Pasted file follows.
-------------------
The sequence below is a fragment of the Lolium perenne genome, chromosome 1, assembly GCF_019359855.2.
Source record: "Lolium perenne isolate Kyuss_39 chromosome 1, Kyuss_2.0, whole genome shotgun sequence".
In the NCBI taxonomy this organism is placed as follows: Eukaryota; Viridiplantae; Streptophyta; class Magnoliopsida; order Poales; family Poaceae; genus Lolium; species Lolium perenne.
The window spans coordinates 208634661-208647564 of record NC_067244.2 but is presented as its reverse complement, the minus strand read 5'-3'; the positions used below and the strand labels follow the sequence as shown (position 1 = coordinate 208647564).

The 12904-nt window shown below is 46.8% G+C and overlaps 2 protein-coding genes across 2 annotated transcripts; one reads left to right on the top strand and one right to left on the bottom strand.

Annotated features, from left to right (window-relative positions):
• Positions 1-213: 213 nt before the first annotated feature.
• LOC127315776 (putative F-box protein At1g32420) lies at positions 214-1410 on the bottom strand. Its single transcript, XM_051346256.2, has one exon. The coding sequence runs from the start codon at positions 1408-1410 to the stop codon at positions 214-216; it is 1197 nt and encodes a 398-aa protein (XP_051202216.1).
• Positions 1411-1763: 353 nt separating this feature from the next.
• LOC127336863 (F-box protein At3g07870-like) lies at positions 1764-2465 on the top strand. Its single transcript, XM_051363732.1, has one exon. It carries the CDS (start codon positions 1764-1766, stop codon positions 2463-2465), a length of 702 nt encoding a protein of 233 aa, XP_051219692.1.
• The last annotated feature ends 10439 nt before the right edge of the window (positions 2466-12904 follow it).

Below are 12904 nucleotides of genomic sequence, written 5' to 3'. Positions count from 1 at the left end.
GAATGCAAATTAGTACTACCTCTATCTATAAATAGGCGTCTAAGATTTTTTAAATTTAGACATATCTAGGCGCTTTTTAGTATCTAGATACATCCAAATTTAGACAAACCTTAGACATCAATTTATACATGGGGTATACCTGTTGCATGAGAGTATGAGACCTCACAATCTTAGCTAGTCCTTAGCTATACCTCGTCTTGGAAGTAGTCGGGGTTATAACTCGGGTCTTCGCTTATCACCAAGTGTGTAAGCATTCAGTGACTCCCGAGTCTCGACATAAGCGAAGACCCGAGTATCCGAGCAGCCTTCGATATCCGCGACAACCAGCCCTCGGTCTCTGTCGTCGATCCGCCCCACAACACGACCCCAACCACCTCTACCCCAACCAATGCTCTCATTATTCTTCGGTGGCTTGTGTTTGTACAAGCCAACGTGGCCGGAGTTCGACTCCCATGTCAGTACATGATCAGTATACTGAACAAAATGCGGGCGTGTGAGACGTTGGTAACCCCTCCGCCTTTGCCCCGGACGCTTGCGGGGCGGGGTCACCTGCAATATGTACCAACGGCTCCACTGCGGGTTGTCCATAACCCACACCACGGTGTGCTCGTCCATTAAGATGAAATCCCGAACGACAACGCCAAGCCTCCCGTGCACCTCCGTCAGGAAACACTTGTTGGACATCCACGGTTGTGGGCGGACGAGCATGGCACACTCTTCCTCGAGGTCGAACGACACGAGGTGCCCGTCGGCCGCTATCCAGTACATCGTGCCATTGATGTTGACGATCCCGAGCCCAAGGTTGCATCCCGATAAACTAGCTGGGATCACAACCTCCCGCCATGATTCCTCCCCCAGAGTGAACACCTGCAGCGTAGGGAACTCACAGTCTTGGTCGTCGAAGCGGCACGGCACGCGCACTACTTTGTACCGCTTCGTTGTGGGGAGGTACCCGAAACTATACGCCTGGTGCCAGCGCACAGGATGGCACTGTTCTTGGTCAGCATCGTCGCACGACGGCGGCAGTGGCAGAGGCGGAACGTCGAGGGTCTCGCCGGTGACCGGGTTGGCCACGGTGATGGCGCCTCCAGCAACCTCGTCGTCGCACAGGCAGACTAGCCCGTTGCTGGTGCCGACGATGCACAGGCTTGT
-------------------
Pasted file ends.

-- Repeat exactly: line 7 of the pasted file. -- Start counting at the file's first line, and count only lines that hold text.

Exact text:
• Positions 1-213: 213 nt before the first annotated feature.